Category Archives: Uncategorized

Tests With Irrelevant Time Limits Unfairly Punish Many Students

To the Editor:

Although I appreciate the concerns raised by Dr. Ari Trachtenberg in his commentary, “Extra Time on an Exam: Suitable Accommodation or Legal Cheating?” (The Chronicle, September 18), it seems as though he is missing some critical points regarding accommodations for postsecondary students with disabilities.

Most college and high stakes exams are designed to be “power” tests, and speed is really an irrelevant construct. What matters is what you know and understand, not how quick…

Government Funding Can Support Applied Research

To the Editor:

I applaud your article on the need for higher federal support of agricultural research (“Farm Scientists See Ripening Opportunity for Greater Federal Support,The Chronicle, September 13). It has languished for decades, missing key opportunities to move agriculture to a more productive and sustainable trajectory. However, your analysis neglects two public R&D opportunities that are vital to future success.

U.S. history is replete with evidence that USDA and the Land Grant system …

How One Institution Puts Focus on Diversity During Hiring Process

To the Editor:

Recent letters (“Recurring Problems in Articles on Faculty Diversity,” September 12; “Without Emphasis on Diversity, Hiring Process Is Not a Meritocracy,” September 16) have debated the issue of hiring faculty for diversity. When I became provost at a very diverse public comprehensive campus, I became concerned that we had not been very intentional about linking our hiring practices to our goals for student success. To become more intentional, with the enthusiastic support of the …

Without Emphasis on Diversity, Hiring Process Is Not a Meritocracy

To the Editor:

In the letter appearing on September 12, “Recurring Problems in Articles on Faculty Diversity,” the author challenged the pursuit of faculty diversity by indicating that such a goal constitutes “thin ice” and discrimination. What is most befuddling about the letter is the author’s erroneous assumption that without the pursuit of diversity, somehow the faculty-hiring process is based on merit. The faculty-hiring process, without any specific emphasis on diversity, is not…

Recurring Problems in Articles on Faculty Diversity

To the Editor:

In the many articles that you publish on faculty diversity, there are two recurring problems.

The first is that it is seldom acknowledged that weighing race, ethnicity, and sex in employment selection and promotion is illegal under Title VII of the 1964 Civil Rights Act. Perhaps people assume that, because the Supreme Court has recognized a “diversity” exception to the ban on racial discrimination in student admissions, the same exception must also be available in faculty hiri…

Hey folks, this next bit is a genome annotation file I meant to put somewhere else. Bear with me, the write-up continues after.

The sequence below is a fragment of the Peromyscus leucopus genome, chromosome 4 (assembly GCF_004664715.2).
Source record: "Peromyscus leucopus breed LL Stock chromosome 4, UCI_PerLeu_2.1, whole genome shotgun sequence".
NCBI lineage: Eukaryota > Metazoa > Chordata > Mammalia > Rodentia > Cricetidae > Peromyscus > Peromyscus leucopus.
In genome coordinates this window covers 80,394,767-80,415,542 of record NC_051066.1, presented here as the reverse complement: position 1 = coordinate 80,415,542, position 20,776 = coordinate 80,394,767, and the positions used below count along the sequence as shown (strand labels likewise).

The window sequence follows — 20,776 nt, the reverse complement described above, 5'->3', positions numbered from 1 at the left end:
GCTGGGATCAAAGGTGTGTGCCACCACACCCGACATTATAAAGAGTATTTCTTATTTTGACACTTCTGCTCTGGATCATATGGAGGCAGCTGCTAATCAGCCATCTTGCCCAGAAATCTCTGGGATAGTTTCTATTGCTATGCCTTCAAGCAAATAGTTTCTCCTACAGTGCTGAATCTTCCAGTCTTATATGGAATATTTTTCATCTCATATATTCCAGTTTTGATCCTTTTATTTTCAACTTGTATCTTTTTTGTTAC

Potential Harm From Elsevier Patent Goes Beyond Open-Access Journals

To the Editor:

Your article about Elsevier’s patent for the “waterfall” model of online peer review, “Elsevier’s New Patent for Online Peer Review Throws a Scare Into Open-Source Advocates” (The Chronicle, September 1), understates the concern with the patent.  While those who advocate for open-access publishing (sometimes misleadingly referred to as “open-source” publishing) are concerned that it might harm open-access journals, the patent could just as easily be used against publishers who cha…

Original Source for Article About ‘Missing’ CUNY Funds Is Flawed

To the Editor:

I am writing in response to the article, “CUNY Investigates Possible Misuse of $600,000 at City College of N.Y.” (The Chronicle, August 31), which is based on a New York Times article, “Missing City College Donation Prompts Inquiry,” published on August 30. The New York Times article is filled with unsubstantiated assertions and misleading innuendo and suggests, without offering a single piece of evidence, that there were improprieties when there are none whatsoever. This was made…

Dorm for Black Students Is Segregation

To the Editor:

Your article on the University of Connecticut’s residence house for African American male students (“The Real Story Behind the U. of Connecticut’s ‘Scholars House’,The Chronicle, August 26) is tilted. It quotes not a single liberal in opposition to UConn’s con — its policy of purposefully singling black males only for remedial and support services provided in a separate and racially identifiable section of a dorm.  UConn mocks the law.  ”Scholars House” is a deliberate steering …

What Really Happened at Burlington College

To the Editor:

Will Wooton’s analysis of Burlington College’s recent “slide to oblivion,” (“The Real Reasons Small Colleges Fail,The Chronicle, June 8) offers a solid profile of the factors that lead many small private colleges, which make up 40 percent of colleges in the United States, to shut their doors, and lays the ultimate responsibility at the feet of the Board of Trustees.  However, in the case of Burlington College an additional layer of complications and questions exist.

So, what rea…

Rethinking Education in Psychology in Light of Reproducibility Crisis

To the Editor:

Sanjay Srivastava’s joke syllabus (“A Joke Syllabus With a Serious Point: Cussing Away the Reproducibility Crisis,The Chronicle, August 15) and Lee Jussim’s blog post on Psychology Today about educating psychology students in light of the reproducibility crisis led me to reflect on my department’s recent curriculum changes. We have retooled or created from scratch multiple courses that engage something few of my colleagues seem to consider relevant to the problem: intellectual…